Maybe you've done a PhD too or academic study of any kind, and, possibly, you can relate to what I'm saying about this process of learning? If so, let us know in the comments, on Twitter or on Facebook.
As for me... well, here goes.
 I like coffee.
 I'm no longer a 'night person'.
 I really am 'Procrasti-Nathan'.
 Taking notes is essential.
 It's OK to lose interest now and then.
 Whilst we're on the subject: Passion is really important.
 I have friends and family who love me.
 Boil it Down, and Sum it Up.
Second, summing it up - composing a document which itemises the flow of your argument, one that concisely summarises each important premise and detail in the correct order. Look, I know this sounds like the confessions of an OCD sufferer. But that's only partly right. This is actually a hugely helpful process. Once again, it helps you identify what you're actually saying, but it also highlights those links in the argumentative 'chain' that aren't working. It also constitutes a quick 'go-to' guide when you need to remember what you've written. (Very useful when it comes to Viva Prep.)
 Write a 'real world' précis, too.
Specifically speaking: How is it going to help serve the Church? Who will it benefit? What might it contribute not just to the 'academic consensus' (whatever the blazes that is), but to the so-called 'real world'? How could it affect old Elsie on the back pew, even if through several degrees of separation?
This suggestion is not (just) born of some pious suspicion of academia. There's genuine utility here. Studying for nearly half a decade is worth diddly squat if all it achieves is [a] getting you a job; and [b] making your bookshelf look 'badass'. Your intelligence is given to you. It's a gift. Freely you have been given, so freely give. By all means write an academic précis of your thesis, but remember also to compose a 'real world' summary. It'll furnish you with focus and it will help cultivate a submitted discernment.
 Be different. Make a stand. It's worth it.
This would usually apply to those doctoral candidates who happen to be 'conservatively minded'. Because, let's face it, being different from the academic norm now tends to mean being distinct from the various liberal/progressive consensuses of higher education. However, well... it's actually a little bit more complicated than this.
On the one hand - I totally understand why the vast majority of UK academia is left-leaning. (Which is sort of an understatement, if we're honest). I know that, in part at least, it's left-leaning because the University is a forum in which all thoughts are subjected to scrutiny. Without exception. Traditional modes of thinking, once so dominant but also sometimes abusive, have been deconstructed and then usually rejected in favour of a broad spectrum of liberal assumptions. In this light, it's easy to understand why some would regard taking a stand against academic 'liberalism' not as brave, but contrarian and ignorant.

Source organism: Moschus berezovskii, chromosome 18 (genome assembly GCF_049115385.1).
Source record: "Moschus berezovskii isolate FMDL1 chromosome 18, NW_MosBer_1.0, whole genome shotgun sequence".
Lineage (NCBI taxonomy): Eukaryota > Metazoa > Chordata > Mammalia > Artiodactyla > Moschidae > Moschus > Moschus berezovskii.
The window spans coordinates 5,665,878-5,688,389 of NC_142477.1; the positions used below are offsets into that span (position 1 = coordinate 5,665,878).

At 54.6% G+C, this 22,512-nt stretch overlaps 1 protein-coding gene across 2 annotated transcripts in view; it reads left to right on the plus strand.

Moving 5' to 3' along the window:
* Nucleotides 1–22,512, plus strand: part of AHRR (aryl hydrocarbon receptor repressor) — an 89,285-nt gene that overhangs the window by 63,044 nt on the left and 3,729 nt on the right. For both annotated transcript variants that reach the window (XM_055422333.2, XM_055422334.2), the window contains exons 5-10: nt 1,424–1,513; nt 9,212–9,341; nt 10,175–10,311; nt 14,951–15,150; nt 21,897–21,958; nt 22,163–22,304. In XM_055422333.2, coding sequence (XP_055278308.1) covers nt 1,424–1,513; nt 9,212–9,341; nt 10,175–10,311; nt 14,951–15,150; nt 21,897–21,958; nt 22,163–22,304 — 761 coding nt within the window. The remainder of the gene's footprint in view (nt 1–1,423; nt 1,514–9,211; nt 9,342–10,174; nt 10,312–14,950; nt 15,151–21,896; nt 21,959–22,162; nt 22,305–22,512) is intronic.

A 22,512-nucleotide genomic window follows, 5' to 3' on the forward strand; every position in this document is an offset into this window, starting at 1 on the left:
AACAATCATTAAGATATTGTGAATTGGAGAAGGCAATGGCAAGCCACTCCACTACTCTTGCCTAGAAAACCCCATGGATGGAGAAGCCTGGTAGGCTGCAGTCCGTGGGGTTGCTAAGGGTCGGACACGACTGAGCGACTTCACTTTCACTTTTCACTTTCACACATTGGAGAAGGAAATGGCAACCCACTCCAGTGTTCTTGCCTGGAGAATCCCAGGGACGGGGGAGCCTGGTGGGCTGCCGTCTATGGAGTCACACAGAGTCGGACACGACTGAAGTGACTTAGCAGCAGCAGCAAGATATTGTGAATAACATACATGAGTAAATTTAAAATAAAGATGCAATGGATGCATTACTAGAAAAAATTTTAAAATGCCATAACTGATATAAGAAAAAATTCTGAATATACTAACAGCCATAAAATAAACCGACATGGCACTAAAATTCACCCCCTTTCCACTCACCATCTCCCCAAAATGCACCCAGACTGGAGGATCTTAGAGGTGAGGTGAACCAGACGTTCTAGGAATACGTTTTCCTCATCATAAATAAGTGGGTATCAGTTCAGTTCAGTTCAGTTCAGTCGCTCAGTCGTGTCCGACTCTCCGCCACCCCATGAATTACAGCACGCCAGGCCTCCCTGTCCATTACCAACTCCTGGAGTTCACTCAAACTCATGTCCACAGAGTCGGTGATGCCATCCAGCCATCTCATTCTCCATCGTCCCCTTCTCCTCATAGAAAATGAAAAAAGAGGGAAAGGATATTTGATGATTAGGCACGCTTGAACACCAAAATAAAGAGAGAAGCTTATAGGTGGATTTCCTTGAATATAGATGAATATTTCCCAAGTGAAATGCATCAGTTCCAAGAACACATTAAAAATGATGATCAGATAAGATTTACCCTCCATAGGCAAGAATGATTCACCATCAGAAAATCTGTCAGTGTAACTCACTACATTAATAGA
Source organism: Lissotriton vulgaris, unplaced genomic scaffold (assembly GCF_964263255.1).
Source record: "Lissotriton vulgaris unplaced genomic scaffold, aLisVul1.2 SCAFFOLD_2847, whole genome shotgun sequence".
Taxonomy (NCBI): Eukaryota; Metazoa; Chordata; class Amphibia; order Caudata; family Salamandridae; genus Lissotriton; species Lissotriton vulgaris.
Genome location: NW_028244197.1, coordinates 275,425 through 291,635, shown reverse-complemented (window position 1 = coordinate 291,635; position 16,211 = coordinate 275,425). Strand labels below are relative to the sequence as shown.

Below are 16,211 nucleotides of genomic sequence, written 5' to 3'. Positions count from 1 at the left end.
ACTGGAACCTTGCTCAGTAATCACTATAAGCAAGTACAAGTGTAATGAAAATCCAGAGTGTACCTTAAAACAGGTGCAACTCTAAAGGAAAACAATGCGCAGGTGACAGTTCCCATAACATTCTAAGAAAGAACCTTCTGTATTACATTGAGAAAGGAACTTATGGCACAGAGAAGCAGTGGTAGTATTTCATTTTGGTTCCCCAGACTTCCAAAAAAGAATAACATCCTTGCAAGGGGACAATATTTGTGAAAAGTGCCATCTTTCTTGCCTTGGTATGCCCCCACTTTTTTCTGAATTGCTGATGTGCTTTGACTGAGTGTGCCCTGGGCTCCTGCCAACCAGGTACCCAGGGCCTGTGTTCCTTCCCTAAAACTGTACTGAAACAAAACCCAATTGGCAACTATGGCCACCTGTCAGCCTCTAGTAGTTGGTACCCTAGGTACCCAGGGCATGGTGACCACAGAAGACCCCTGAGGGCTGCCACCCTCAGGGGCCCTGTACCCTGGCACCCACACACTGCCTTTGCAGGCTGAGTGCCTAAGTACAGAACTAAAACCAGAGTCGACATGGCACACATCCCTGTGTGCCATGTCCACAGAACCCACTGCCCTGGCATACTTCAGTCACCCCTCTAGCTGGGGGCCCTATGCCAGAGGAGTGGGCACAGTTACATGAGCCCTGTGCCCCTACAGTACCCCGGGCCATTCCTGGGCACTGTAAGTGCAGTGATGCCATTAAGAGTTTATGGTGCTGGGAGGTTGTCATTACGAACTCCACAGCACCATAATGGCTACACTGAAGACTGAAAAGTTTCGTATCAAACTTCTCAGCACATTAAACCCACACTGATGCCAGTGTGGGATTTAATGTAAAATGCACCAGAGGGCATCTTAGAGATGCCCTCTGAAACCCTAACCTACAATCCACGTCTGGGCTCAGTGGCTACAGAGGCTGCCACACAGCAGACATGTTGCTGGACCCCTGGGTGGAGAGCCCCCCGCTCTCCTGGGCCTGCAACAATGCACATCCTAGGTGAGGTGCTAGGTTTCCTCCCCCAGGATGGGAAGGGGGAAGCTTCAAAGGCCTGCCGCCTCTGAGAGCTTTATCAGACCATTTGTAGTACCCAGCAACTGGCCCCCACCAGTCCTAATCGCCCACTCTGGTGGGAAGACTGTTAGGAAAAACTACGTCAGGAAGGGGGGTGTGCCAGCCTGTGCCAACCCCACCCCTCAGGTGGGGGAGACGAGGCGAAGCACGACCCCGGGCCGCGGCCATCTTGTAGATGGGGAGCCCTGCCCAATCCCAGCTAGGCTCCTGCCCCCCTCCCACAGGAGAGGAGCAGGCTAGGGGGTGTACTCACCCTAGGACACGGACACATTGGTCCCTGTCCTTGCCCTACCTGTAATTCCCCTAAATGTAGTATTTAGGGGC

On the other hand - you simply cannot deny the fact that liberal assumptions dominate the academic consensus (for good or ill), at least in the UK. Take theology as an example. If you're a conservative theologian, you are in the minority. Oh, and, don't you know it. I've heard evangelicalism snobbishly derided, fellow postgrad students promise to make trouble at a local UCCF event, and the local conservative charismatic Church being mocked. It simply isn't pleasant. Another example: Owen and I recently wrote a paper for an academic conference, on the subject of complementarianism. Don't worry if you're not familiar with what that entails, suffice to say it's a conservative perspective that many academic theologians dislike. In the feedback that followed the paper, it was publicly said - as a result of our views - that our wives must not be very intelligent, and that they are to be pitied for having us as husbands.
Of course it's more complicated than just being told to 'make a stand'. It's important to understand why academia assumes a more left-leaning consensus. After all, that's what makes a good scholar. However, also understand that it will sometimes cost you to disagree with the academics around you. Trust us, it's worth it. It's all part of the vocation.
 Be boring.